I was part of the VR Training team at Axon where we focused on creating next generation law enforcement training using immersive and interactive experiences augmented with virtual reality.

I joined the team in mid-2022 and over the course of 4 months launched our inaugural design system to unify the user experience across products. Our goal was to mitigate scaling risks, streamline cross-functional team processes and grow our revenue through supporting third party content creators and customer acquisition.

My role

As the lead product designer for the in-headset experience, I defined typography, layout, UI components, patterns and interactions, prototyped designs and ran usability tests, and published Human Interface Guidelines for vendors and internal teams.

I collaborated closely with PM, UX Research and Engineering teams to define and execute end-to-end flows, perform usability studies and secure stakeholder buy-in. Through these efforts, we were able to empower team operations, create a more cohesive ecosystem for the team's products, and align the experience between them.

The challenge - Disparate product experiences

The VR team was growing in many ways - internal team size, number of vendors, amount/variety of content, expanding into international markets, and more. During this period of rapid growth, in order to get multiple products to market on an aggressive timeline, different engineering vendors were sourced for the development of several products. 

This scaling created two key risks. (1) Poor user experience due to inconsistent UI/UX/Art. (2) Slow art, design, & engineering speed due to redundant work, decision fatigue, and ownership confusion.

This was an opportunity to simplify workflows, provide consistency with other Axon products, enable 3rd party content creators, and support a variety of interaction methods and device hardware while also ensuring accessibility.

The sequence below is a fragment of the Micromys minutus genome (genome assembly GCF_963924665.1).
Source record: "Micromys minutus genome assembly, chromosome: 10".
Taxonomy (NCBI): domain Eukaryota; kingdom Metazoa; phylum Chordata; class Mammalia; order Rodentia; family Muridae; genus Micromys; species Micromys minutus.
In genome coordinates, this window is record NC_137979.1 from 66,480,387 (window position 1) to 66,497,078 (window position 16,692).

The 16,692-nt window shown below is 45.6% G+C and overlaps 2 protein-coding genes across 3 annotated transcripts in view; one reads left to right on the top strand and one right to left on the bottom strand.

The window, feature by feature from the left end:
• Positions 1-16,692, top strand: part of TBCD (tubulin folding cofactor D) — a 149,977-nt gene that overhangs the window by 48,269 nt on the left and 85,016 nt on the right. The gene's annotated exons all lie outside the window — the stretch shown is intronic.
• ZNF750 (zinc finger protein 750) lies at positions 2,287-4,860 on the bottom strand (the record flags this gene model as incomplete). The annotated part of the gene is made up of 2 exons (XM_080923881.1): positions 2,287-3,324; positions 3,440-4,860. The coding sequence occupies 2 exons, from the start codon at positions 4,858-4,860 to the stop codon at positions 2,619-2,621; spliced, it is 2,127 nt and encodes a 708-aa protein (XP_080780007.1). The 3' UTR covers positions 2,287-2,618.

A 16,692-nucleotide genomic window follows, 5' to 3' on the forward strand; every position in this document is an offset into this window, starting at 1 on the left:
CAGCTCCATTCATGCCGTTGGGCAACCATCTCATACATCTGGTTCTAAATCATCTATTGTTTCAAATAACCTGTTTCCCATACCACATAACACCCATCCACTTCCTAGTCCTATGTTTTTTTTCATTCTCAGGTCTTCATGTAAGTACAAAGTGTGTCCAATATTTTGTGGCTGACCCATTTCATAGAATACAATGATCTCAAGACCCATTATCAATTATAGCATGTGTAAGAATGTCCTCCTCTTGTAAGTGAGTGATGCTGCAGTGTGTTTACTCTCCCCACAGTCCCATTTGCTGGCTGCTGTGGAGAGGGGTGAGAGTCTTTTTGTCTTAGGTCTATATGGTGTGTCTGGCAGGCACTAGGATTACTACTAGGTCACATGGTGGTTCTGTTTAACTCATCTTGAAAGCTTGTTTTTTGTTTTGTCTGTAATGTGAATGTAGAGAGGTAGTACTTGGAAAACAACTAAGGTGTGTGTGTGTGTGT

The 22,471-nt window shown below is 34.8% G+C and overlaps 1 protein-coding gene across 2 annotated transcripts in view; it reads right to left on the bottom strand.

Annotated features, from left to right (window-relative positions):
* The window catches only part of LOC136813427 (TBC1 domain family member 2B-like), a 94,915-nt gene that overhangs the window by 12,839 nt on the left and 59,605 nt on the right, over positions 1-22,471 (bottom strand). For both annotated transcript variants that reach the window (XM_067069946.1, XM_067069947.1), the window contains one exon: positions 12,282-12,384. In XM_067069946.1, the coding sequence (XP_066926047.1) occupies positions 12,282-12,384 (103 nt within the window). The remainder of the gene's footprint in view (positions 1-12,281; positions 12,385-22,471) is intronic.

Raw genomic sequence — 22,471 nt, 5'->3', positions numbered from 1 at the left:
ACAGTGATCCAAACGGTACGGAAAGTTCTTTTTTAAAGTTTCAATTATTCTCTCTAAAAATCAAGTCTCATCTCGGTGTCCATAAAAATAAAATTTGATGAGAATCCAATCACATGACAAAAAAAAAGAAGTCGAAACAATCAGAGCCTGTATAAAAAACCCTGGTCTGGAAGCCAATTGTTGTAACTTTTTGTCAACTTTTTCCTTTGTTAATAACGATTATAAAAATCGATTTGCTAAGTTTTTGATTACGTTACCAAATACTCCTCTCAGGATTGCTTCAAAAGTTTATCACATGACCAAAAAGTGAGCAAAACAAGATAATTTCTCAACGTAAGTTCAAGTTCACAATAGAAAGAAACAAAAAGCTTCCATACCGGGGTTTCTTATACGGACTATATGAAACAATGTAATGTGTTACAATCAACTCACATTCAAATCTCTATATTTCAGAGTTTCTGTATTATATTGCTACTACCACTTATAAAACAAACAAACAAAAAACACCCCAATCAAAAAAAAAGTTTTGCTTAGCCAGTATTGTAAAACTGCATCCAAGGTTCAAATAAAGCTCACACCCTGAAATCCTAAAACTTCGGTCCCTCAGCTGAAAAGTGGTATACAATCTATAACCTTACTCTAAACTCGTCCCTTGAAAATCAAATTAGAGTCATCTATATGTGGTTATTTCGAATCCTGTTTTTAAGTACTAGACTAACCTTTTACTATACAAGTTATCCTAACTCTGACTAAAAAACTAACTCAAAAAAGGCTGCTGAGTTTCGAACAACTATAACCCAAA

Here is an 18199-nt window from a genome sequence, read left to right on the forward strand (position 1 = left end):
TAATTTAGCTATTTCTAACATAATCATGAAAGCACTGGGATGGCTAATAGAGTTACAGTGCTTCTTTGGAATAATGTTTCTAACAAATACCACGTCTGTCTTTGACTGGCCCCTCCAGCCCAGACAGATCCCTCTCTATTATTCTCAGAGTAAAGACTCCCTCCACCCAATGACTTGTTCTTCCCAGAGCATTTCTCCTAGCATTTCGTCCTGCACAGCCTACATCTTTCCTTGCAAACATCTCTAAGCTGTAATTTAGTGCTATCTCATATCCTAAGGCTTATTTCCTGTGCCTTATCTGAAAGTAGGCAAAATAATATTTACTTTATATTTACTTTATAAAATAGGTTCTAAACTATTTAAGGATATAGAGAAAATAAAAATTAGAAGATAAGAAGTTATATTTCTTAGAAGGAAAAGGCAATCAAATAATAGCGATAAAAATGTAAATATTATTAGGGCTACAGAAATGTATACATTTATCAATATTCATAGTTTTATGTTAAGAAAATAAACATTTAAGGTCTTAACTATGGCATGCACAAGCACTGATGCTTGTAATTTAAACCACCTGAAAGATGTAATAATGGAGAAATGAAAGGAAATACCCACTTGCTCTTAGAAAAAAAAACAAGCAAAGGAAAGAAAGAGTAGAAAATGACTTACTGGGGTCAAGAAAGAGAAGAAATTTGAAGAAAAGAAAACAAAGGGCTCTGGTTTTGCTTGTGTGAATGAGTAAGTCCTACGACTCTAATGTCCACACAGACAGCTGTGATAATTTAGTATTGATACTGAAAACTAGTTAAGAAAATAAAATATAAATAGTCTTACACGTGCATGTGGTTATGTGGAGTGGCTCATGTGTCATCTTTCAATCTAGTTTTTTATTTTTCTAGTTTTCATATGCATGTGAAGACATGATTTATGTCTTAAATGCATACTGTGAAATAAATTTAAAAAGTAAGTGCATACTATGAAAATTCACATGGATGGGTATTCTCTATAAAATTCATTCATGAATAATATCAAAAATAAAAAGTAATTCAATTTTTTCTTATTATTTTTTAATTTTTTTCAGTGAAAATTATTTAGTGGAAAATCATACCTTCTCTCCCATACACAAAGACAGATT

Low hanging fruit for a unified Axon experience

In my first few days, I focused on some easy solutions that would give us quick wins and help build momentum. Upon reviewing the broader design team’s pre-established 2D design system, I adopted their color palette and iconography in efforts to bring the VR team’s products more in-line with Axon’s other products and brand, and begin establishing our design system’s foundations. While the existing system offered multiple themes, I opted for the dark theme due to increased legibility in headset supported by secondary research.

One of the key activities I performed early on was an audit of the existing interfaces, components and patterns throughout our products. This was done to establish a shared understanding of the current state of our UI, information architecture, and hierarchy. Our existing paradigm utilized 2D UI slates within a 3D environment, displaying most content at one primary viewing distance with notifications and pop-ups to be overlaid at a secondary distance.

Defining UI size and positioning

Two key questions I sought to answer when approaching foundational size and positioning elements for our design system were “How do we define UI size in VR?” and “Where should UI be placed in VR?” The goal here was to ensure comfortability for users and define a system which allows us to design content once for use at a variety of viewing distances to simplify workflows between design and engineering.

Through secondary research, I found Google had done much of the legwork related to ergonomics and establishing base units to work with, defining field-of-view comfort zones and an angular unit which scales with distance to design in.

To define viewing distances for the identified paradigm of primary and secondary UI slates, I developed a prototype to test various slate distances based on best practice guidelines proposed by Oculus and facilitated a quick and loose dogfooding session with the team to set preliminary values. 

Establishing a type ramp

When defining the last foundational element of the design system—typography—the key question I sought to answer was, 'What is the smallest font size that remains comfortably legible within the headset?'". This would serve as the baseline upon which our type ramp would be constructed.